extremity's small room


I want a poem which is made of compression, passion, precision, symmetry, & disruption.

I want a poetry which is fetishistic, a-Moral, obsessive, erotic, a poetry of Commission, a poem of pre-meditation, beneath (not above) the law, with malice aforethought. I want a poem of omission. [“Omissions are not accidents,” said Marianne Moore.] That which is withheld on the page is equal in importance to that which is Held.

Lucie Brock-Broido, from “Myself a Kangaroo among the Beauties,” By Herself: Women Reclaim Poetry (Graywolf Press, 2000).


broken thing

In poetry, sometimes a sentence is too much, and only a fragment will do.


difficult passage

Poet, make barricade lines.


vanishes into thin air

A poem of fancy slips easily into the ether.


capital noun

Remember the power of proper nouns. Starting with a capital letter, they raise the poem above the level of generic imagery.


precise and reticent

Poetry presents the thing in order to convey the feeling. It should be precise about the thing and reticent about the feeling, for as soon as the mind responds and connects with the thing the feeling shows in the words; this is how poetry enters deeply into us.

—Wei T'ai, Poems of the Late Tang (NYRB Classics, 2008), A. C. Graham, translator.


too well represented

Any poet with an agent will likely be forgotten in the next generation.


test for poetry

Will the poem follow you? Will the poem affix itself to you? Will the poem inflect the course of your life?


build up and tear down

Poetry has always had its makers and its breakers.


linear entity

The poetic line resists the fetish for a sentence.


kitchens and backyards

I once asked Irish poet Eavan Boland whether Patrick Kavanagh, the unconventional Irish peasant poet, had helped her as a woman writer in a tradition pretty much devoid of women. She answered in terms similar to mine. Kavanagh had been a crucial guide, she said, because of “his fierce attachment to the devalued parts of his experience and a sense of the meaning of that devaluation within a society.” Kavanagh made poetry of hay and potatoes; in a sense he gave her “permission” to make poetry of the life inside kitchens and backyards.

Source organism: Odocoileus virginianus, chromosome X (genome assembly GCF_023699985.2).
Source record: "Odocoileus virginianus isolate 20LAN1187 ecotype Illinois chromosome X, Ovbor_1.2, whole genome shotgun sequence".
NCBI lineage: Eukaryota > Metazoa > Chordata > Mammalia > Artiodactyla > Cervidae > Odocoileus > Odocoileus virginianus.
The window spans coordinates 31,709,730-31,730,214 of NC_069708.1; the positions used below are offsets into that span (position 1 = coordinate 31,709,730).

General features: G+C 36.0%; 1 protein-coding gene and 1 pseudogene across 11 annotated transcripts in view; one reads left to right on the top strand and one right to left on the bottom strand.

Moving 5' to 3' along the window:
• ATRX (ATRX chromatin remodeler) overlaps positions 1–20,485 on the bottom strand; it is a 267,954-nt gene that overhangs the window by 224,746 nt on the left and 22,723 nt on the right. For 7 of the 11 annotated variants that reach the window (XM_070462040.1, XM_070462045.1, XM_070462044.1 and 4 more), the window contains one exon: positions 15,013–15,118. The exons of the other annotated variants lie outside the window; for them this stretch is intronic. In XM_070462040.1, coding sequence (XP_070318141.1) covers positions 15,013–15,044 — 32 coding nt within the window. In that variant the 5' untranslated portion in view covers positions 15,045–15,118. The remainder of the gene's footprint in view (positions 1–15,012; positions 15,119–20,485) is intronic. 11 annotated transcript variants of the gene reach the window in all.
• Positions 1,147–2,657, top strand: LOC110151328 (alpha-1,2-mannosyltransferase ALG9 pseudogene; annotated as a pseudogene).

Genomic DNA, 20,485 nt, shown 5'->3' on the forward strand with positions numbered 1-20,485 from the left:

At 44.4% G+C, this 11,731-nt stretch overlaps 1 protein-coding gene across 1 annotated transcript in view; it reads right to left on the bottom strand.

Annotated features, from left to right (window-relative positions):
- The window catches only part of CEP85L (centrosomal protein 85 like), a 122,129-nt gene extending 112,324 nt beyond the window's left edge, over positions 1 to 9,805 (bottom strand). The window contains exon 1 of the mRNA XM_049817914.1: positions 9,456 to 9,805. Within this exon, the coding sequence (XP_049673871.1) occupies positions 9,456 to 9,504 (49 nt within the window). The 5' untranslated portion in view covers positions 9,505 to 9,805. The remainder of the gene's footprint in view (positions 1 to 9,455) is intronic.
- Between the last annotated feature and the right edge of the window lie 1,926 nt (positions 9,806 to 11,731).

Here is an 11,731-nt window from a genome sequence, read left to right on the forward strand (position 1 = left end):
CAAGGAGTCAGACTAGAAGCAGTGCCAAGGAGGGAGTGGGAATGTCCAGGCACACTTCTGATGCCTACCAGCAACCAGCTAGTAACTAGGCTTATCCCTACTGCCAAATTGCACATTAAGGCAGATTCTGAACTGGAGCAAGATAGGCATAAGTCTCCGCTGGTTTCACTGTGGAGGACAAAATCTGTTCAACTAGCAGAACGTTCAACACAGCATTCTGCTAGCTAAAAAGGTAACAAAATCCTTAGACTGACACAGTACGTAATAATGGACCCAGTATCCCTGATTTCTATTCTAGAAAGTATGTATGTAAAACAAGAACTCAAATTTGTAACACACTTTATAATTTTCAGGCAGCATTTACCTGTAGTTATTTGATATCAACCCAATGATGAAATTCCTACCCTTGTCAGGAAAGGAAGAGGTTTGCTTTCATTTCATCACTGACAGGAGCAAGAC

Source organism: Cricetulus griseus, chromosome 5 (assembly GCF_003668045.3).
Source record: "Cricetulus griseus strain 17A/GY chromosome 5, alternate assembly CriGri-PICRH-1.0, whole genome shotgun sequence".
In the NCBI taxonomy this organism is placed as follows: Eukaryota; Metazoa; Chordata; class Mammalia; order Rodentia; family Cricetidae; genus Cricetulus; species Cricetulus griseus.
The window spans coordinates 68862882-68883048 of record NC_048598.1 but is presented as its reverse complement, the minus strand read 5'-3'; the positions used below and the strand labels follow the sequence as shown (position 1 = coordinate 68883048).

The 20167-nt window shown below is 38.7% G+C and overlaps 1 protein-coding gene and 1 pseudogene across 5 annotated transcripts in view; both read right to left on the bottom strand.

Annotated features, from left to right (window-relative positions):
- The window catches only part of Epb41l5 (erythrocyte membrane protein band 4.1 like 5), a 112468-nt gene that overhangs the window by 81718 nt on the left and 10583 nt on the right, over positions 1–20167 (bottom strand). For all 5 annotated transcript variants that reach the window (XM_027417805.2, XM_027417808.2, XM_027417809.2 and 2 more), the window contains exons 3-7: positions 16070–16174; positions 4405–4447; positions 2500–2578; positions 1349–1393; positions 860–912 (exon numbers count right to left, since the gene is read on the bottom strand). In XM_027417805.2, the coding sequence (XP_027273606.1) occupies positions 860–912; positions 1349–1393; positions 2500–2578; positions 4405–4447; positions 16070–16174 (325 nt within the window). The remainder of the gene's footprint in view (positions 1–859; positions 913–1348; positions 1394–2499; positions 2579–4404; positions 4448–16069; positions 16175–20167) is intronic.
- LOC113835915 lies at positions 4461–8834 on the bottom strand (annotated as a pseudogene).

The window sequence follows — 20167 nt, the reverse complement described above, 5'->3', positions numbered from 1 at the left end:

Deborah Tall, Where We Stand: Women Poets on Literary Tradition (W.W. Norton & Co., 1993), edited and with introduction by Sharon Bryan


not exempt

Even the avant-garde must write within a tradition.


standing alone

The poem was made of single line/sentence stanzas, each of which called too much attention to itself, standing self-importantly in open space.


sight in a cold light

Keen attention must at times be unkind.


sad words

All poems are laments for what remains unexpressed by means of language.


late to the party

Woe’s me—born just a little too late for the crest of formal poetry that rose in the 1950s, so that my stuff didn’t begin to appear till the great stampede out of traditional form was on. So I came to the poetry scene like some guest who shows up just when the party is ending, the punchbowl drained, the streamers all tromped to the floor.

—X. J. Kennedy, notebook entry from The Poet’s Notebook: Excerpts form Notebooks of Contemporary American Poets (W. W. Norton & Co., 1995), edited by Stephen Kuusisto, Deborah Tall and David Weiss.


reward system

Poetry needs to have so many prizes and awards, otherwise its undertaking would be of uncertain value.


dialed up the volume

A poet who wrote for the bullhorn.


real light

The real is a light that dispels.


sound links

The poem as an echoic chain.